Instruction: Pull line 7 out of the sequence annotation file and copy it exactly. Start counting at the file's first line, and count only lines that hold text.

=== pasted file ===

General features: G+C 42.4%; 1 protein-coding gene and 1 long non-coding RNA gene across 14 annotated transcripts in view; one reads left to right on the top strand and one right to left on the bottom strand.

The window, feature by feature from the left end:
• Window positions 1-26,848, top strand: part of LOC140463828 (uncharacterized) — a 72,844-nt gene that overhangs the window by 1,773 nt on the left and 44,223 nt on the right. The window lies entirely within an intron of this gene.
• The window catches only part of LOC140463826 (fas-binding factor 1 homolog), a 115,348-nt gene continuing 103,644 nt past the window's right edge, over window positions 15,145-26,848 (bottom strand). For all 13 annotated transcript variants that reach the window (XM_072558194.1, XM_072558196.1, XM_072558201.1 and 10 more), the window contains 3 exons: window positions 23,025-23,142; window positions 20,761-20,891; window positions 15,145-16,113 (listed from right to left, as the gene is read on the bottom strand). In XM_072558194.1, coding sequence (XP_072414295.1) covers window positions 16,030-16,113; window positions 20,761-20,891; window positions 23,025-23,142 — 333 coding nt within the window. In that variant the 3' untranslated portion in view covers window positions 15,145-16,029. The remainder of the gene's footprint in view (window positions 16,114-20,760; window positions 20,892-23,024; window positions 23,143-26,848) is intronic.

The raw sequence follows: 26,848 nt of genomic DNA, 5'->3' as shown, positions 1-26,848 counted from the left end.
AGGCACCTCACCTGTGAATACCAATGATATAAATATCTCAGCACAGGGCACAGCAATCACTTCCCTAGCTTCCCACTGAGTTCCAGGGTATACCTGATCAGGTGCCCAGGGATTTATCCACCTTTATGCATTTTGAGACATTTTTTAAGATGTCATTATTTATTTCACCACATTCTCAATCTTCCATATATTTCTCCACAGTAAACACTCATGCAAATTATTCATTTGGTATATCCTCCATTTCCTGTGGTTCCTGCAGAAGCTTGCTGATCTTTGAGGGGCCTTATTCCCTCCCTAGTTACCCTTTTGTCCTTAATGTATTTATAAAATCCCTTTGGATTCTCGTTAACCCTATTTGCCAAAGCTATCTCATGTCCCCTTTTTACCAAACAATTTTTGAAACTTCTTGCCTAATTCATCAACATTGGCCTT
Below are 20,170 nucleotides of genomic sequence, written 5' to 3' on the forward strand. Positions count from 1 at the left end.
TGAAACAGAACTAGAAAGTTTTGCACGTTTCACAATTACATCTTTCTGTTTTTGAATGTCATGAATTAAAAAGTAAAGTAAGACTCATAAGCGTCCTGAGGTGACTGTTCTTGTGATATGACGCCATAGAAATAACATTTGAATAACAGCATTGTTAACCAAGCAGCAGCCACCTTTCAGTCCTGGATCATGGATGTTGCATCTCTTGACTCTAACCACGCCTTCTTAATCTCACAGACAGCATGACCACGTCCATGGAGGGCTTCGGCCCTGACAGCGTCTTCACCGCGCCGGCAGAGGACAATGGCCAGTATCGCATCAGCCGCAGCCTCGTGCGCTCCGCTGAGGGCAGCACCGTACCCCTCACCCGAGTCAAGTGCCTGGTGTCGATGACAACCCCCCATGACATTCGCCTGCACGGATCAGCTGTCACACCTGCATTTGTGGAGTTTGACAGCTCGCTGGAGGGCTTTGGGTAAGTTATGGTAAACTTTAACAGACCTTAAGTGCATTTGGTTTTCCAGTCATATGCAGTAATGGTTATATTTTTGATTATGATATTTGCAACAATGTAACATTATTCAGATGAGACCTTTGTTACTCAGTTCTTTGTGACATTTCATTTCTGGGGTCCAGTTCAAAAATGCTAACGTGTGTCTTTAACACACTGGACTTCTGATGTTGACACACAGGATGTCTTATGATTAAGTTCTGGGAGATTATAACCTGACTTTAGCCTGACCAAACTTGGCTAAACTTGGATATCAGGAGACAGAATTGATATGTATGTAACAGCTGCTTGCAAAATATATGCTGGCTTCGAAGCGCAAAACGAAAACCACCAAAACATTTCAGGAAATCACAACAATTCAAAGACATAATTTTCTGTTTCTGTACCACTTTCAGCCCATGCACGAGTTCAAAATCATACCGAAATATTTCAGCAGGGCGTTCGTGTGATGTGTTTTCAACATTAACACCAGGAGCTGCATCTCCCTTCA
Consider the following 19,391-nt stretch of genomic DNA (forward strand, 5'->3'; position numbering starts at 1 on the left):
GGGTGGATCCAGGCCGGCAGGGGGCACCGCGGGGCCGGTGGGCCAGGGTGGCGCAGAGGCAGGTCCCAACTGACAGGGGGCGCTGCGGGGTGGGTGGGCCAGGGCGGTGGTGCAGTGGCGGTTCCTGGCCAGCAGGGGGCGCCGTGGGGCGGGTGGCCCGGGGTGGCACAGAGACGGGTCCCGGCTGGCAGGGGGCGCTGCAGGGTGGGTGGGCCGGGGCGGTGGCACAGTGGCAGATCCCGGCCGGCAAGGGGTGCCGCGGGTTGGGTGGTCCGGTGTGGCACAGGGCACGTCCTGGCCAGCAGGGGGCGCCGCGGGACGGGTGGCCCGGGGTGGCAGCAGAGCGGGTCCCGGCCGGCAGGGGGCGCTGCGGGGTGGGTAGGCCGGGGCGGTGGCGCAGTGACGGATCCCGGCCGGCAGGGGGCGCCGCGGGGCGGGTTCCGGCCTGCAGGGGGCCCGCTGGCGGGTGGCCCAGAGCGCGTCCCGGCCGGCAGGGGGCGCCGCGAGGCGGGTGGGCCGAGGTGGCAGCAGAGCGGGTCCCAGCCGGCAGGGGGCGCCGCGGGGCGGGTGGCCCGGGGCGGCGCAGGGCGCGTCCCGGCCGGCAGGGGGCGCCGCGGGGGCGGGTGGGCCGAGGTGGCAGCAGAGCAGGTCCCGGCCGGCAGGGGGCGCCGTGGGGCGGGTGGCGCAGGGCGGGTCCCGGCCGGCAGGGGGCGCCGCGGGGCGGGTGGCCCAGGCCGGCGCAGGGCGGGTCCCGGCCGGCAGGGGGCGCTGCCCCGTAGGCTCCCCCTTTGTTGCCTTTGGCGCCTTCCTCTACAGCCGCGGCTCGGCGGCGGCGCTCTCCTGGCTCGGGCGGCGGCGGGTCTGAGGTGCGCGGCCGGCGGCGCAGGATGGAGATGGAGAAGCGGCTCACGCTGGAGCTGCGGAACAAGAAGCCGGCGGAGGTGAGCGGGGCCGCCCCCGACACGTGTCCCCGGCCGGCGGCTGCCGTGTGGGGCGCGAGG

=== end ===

Below are 20,170 nucleotides of genomic sequence, written 5' to 3' on the forward strand. Positions count from 1 at the left end.